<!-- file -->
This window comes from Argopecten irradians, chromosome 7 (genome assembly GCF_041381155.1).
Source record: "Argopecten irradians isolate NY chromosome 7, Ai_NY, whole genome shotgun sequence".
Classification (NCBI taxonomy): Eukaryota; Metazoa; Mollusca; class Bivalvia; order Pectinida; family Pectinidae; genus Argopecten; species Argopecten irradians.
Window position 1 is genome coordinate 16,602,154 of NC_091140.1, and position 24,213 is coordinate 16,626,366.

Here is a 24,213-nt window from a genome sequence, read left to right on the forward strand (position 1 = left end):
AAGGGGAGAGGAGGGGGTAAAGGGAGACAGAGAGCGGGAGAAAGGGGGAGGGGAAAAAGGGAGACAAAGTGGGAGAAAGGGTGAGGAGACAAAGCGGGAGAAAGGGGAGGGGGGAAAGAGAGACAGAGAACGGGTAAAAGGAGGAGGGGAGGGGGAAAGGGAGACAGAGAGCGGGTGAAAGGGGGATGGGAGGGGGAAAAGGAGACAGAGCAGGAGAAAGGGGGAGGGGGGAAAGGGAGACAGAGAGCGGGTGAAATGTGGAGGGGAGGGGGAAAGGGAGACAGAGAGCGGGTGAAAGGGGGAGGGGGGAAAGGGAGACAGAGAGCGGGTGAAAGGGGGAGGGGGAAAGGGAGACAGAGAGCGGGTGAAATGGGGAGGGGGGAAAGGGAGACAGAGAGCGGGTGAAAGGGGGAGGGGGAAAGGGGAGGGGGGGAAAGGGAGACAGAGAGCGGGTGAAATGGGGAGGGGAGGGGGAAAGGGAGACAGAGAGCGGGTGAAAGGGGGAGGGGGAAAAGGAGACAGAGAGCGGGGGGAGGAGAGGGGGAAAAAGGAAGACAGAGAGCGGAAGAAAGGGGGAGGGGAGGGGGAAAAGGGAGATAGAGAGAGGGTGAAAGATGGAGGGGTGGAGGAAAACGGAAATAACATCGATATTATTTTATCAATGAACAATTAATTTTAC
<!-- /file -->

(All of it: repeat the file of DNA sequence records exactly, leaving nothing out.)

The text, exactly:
This window comes from Argopecten irradians, chromosome 7 (genome assembly GCF_041381155.1).
Source record: "Argopecten irradians isolate NY chromosome 7, Ai_NY, whole genome shotgun sequence".
Classification (NCBI taxonomy): Eukaryota; Metazoa; Mollusca; class Bivalvia; order Pectinida; family Pectinidae; genus Argopecten; species Argopecten irradians.
Window position 1 is genome coordinate 16,602,154 of NC_091140.1, and position 24,213 is coordinate 16,626,366.

Here is a 24,213-nt window from a genome sequence, read left to right on the forward strand (position 1 = left end):
AAGGGGAGAGGAGGGGGTAAAGGGAGACAGAGAGCGGGAGAAAGGGGGAGGGGAAAAAGGGAGACAAAGTGGGAGAAAGGGTGAGGAGACAAAGCGGGAGAAAGGGGAGGGGGGAAAGAGAGACAGAGAACGGGTAAAAGGAGGAGGGGAGGGGGAAAGGGAGACAGAGAGCGGGTGAAAGGGGGATGGGAGGGGGAAAAGGAGACAGAGCAGGAGAAAGGGGGAGGGGGGAAAGGGAGACAGAGAGCGGGTGAAATGTGGAGGGGAGGGGGAAAGGGAGACAGAGAGCGGGTGAAAGGGGGAGGGGGGAAAGGGAGACAGAGAGCGGGTGAAAGGGGGAGGGGGAAAGGGAGACAGAGAGCGGGTGAAATGGGGAGGGGGGAAAGGGAGACAGAGAGCGGGTGAAAGGGGGAGGGGGAAAGGGGAGGGGGGGAAAGGGAGACAGAGAGCGGGTGAAATGGGGAGGGGAGGGGGAAAGGGAGACAGAGAGCGGGTGAAAGGGGGAGGGGGAAAAGGAGACAGAGAGCGGGGGGAGGAGAGGGGGAAAAAGGAAGACAGAGAGCGGAAGAAAGGGGGAGGGGAGGGGGAAAAGGGAGATAGAGAGAGGGTGAAAGATGGAGGGGTGGAGGAAAACGGAAATAACATCGATATTATTTTATCAATGAACAATTAATTTTAC